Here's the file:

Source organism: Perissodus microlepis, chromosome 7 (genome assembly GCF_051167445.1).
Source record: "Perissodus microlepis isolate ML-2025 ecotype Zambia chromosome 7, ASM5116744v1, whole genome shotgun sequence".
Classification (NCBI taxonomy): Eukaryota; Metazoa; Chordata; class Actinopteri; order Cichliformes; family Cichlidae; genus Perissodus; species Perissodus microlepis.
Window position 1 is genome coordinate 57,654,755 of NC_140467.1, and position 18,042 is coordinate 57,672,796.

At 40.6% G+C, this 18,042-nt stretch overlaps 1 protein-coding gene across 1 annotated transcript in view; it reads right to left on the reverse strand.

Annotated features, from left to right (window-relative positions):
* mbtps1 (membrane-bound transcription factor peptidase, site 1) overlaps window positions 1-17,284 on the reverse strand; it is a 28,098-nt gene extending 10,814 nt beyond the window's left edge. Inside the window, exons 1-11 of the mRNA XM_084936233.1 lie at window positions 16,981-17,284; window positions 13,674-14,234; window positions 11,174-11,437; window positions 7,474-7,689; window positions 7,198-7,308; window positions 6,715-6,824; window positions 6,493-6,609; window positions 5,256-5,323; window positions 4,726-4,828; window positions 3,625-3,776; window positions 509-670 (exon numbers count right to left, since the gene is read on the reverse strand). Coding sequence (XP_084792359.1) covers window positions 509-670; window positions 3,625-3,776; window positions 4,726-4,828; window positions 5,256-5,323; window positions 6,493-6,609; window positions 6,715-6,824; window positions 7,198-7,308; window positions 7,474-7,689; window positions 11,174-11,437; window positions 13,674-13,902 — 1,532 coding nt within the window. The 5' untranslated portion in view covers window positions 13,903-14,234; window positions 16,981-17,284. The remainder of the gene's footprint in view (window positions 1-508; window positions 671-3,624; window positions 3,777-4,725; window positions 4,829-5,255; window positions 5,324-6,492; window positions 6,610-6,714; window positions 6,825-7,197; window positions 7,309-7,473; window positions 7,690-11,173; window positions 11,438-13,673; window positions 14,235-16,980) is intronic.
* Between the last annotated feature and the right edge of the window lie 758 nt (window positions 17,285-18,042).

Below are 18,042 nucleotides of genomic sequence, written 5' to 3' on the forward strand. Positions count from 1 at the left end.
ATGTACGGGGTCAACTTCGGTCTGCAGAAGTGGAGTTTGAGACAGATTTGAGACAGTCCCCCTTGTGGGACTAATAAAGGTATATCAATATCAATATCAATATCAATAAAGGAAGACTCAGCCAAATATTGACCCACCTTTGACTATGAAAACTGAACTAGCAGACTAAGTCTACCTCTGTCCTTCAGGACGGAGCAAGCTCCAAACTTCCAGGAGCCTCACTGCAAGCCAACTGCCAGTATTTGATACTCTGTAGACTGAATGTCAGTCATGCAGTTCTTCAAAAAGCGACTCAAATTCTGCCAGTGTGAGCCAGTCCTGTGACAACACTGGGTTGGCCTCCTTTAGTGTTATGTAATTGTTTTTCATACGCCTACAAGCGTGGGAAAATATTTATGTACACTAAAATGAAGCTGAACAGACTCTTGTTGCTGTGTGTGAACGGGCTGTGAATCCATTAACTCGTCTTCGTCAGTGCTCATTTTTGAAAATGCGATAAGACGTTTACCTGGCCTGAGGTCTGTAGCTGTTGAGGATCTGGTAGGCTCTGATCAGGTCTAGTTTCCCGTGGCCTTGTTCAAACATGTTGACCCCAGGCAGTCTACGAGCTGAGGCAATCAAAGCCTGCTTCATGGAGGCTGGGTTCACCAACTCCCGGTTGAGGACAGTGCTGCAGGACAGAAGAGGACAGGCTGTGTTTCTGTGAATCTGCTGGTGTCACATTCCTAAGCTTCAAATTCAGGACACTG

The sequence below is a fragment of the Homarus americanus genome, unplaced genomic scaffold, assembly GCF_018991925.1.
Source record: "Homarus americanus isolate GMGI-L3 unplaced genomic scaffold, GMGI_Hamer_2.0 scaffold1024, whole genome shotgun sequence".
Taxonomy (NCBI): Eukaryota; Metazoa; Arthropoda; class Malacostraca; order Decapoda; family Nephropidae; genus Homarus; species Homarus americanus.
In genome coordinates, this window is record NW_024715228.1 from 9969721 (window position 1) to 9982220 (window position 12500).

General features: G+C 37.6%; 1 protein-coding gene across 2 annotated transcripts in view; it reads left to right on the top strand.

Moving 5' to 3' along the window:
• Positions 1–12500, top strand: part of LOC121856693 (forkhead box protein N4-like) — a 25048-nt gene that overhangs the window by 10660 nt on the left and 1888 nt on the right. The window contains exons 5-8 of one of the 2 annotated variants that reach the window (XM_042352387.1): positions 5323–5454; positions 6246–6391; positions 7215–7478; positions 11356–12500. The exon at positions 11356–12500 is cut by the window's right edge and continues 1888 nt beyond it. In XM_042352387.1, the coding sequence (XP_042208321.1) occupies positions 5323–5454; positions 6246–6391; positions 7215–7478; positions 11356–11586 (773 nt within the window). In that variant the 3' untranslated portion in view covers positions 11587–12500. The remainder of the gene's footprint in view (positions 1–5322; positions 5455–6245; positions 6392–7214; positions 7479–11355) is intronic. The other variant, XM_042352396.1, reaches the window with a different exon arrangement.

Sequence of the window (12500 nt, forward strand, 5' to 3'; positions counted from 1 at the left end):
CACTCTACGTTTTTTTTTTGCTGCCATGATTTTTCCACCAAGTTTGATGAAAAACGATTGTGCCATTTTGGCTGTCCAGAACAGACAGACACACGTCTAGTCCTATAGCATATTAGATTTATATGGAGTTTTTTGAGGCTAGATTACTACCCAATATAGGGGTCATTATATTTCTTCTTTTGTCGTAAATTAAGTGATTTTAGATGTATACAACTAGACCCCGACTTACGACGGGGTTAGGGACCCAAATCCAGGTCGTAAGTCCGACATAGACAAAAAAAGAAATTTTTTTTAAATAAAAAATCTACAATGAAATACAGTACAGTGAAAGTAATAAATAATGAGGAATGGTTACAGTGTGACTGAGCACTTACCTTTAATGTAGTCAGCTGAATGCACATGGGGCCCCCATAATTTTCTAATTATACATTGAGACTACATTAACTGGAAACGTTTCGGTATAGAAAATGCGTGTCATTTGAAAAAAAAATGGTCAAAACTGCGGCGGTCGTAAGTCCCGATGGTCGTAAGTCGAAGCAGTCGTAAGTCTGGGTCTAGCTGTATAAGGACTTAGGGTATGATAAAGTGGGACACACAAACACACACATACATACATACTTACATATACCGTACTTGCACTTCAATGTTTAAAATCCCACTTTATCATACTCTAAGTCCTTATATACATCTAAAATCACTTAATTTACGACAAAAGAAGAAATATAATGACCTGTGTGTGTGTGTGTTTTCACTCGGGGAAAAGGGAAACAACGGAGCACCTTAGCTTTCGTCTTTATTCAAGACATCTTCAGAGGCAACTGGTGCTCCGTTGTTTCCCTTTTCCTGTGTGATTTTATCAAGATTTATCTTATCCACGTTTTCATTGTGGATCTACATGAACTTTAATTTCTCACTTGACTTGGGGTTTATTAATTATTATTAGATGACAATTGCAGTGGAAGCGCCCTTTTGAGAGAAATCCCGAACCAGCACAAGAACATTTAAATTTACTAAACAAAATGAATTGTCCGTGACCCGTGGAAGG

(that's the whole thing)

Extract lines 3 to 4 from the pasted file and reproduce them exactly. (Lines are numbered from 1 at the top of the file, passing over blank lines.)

Classification (NCBI taxonomy): Eukaryota; Metazoa; Chordata; class Actinopteri; order Cichliformes; family Cichlidae; genus Perissodus; species Perissodus microlepis.
Window position 1 is genome coordinate 57,654,755 of NC_140467.1, and position 18,042 is coordinate 57,672,796.